Thursday 29 January 2015

New facility allows uprated ESB to draw down €1.35bn over five years

Published 14/02/2013 | 04:00

THE ESB has signed a €1.35bn credit facility with a syndicate of banks, allowing the company to draw down finance for five years.

The facility was provided by lenders including Barclays, BBVA, BNP Paribas, Dankse Bank, RBC, RBS/Ulster Bank, Bank of America/Merrill Lynch, HSBC, Societe Generale, Deutsche Bank, Bank of Ireland, AIB and JP Morgan.

ESB finance director Donal Flynn said the transaction represented a major vote of confidence in the commercial semi-state.

"It will ensure that ESB has access to the bank liquidity it needs over the next five years to support our ongoing investment in Ireland's energy infrastructure," he said.

Unlike a loan, which must be drawn down in full up front, the credit facility allows ESB to draw down borrowings as needed at any stage over the five-year period. It replaces an existing facility, signed in 2010, that was due to expire in the next two years.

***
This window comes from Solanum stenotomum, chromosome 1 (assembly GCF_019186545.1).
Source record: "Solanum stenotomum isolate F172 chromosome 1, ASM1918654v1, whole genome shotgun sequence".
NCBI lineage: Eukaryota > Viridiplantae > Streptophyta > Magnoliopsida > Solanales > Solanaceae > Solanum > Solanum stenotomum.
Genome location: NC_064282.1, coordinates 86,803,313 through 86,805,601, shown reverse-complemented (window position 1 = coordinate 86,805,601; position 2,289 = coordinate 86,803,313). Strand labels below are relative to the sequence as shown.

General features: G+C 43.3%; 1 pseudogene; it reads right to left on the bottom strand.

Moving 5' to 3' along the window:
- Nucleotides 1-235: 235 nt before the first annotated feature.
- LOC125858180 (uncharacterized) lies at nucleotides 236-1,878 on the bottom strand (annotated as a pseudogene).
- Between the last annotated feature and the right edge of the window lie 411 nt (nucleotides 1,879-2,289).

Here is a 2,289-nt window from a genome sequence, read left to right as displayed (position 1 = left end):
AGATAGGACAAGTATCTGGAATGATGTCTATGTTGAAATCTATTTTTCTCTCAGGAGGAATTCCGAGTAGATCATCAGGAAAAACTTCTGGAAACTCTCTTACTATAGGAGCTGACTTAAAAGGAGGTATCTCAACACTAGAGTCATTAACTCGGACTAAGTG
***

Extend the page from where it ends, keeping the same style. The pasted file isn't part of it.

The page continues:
Meanwhile, ratings agency Standard & Poor's (S&P) said it had revised the ESB's credit rating to BBB+ (stable outlook) from BBB+ (negative outlook).

It follows S&P's welcomed announcement earlier in the week that it was upgrading Ireland's rating.

S&P has also revised its outlook on ESB's subsidiary Northern Ireland Electricity (NIE) to BBB+ (stable outlook).

Mr Flynn said the revision reflected the company's strong underlying business and careful financial management.

"The ESB is committed to delivering on its cost-reduction plans, which will strengthen the company's financial position, enhance competitiveness and support future performance," he said.

"ESB's business plan is supported by a solid financial structure and good liquidity position, following the successful issue of €1.1bn in Eurobonds in Q3 and Q4, 2012."

The commercial semi-state company is carrying out a cost-cutting programme which will deliver annual savings of €280m over a four-year period to 2015.

Some €140m will is expected to be delivered through reductions in payroll costs.

Irish Independent

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